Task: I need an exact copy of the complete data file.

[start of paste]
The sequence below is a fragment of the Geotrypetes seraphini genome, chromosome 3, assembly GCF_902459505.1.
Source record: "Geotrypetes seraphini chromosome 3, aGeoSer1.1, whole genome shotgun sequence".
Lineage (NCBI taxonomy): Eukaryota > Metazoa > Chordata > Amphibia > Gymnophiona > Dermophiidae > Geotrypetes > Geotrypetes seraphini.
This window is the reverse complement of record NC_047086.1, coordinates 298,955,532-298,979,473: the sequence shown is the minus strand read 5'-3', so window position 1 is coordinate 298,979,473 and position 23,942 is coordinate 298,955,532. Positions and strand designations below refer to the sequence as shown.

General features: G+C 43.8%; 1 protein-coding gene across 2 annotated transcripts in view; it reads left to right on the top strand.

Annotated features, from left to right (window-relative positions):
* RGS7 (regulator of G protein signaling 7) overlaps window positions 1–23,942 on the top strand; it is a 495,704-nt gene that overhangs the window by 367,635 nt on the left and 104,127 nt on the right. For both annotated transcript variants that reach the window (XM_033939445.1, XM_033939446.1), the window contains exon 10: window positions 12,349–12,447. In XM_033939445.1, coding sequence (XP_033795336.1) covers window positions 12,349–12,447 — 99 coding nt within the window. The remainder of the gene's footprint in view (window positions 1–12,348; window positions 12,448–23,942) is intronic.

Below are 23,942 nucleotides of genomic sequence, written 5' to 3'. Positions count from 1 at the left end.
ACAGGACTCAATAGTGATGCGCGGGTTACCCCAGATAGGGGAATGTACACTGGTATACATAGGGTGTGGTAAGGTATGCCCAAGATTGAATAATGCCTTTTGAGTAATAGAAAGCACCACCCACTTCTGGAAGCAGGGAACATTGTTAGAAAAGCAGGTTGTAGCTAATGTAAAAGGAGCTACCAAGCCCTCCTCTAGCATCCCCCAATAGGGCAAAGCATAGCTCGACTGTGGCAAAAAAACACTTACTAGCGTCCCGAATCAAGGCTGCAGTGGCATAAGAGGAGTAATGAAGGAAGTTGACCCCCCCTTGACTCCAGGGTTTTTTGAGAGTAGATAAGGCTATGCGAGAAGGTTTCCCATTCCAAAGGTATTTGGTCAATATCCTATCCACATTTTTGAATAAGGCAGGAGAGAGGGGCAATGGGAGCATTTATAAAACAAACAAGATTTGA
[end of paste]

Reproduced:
The sequence below is a fragment of the Geotrypetes seraphini genome, chromosome 3, assembly GCF_902459505.1.
Source record: "Geotrypetes seraphini chromosome 3, aGeoSer1.1, whole genome shotgun sequence".
Lineage (NCBI taxonomy): Eukaryota > Metazoa > Chordata > Amphibia > Gymnophiona > Dermophiidae > Geotrypetes > Geotrypetes seraphini.
This window is the reverse complement of record NC_047086.1, coordinates 298,955,532-298,979,473: the sequence shown is the minus strand read 5'-3', so window position 1 is coordinate 298,979,473 and position 23,942 is coordinate 298,955,532. Positions and strand designations below refer to the sequence as shown.

General features: G+C 43.8%; 1 protein-coding gene across 2 annotated transcripts in view; it reads left to right on the top strand.

Annotated features, from left to right (window-relative positions):
* RGS7 (regulator of G protein signaling 7) overlaps window positions 1–23,942 on the top strand; it is a 495,704-nt gene that overhangs the window by 367,635 nt on the left and 104,127 nt on the right. For both annotated transcript variants that reach the window (XM_033939445.1, XM_033939446.1), the window contains exon 10: window positions 12,349–12,447. In XM_033939445.1, coding sequence (XP_033795336.1) covers window positions 12,349–12,447 — 99 coding nt within the window. The remainder of the gene's footprint in view (window positions 1–12,348; window positions 12,448–23,942) is intronic.

Below are 23,942 nucleotides of genomic sequence, written 5' to 3'. Positions count from 1 at the left end.
ACAGGACTCAATAGTGATGCGCGGGTTACCCCAGATAGGGGAATGTACACTGGTATACATAGGGTGTGGTAAGGTATGCCCAAGATTGAATAATGCCTTTTGAGTAATAGAAAGCACCACCCACTTCTGGAAGCAGGGAACATTGTTAGAAAAGCAGGTTGTAGCTAATGTAAAAGGAGCTACCAAGCCCTCCTCTAGCATCCCCCAATAGGGCAAAGCATAGCTCGACTGTGGCAAAAAAACACTTACTAGCGTCCCGAATCAAGGCTGCAGTGGCATAAGAGGAGTAATGAAGGAAGTTGACCCCCCCTTGACTCCAGGGTTTTTTGAGAGTAGATAAGGCTATGCGAGAAGGTTTCCCATTCCAAAGGTATTTGGTCAATATCCTATCCACATTTTTGAATAAGGCAGGAGAGAGGGGCAATGGGAGCATTTATAAAACAAACAAGATTTGA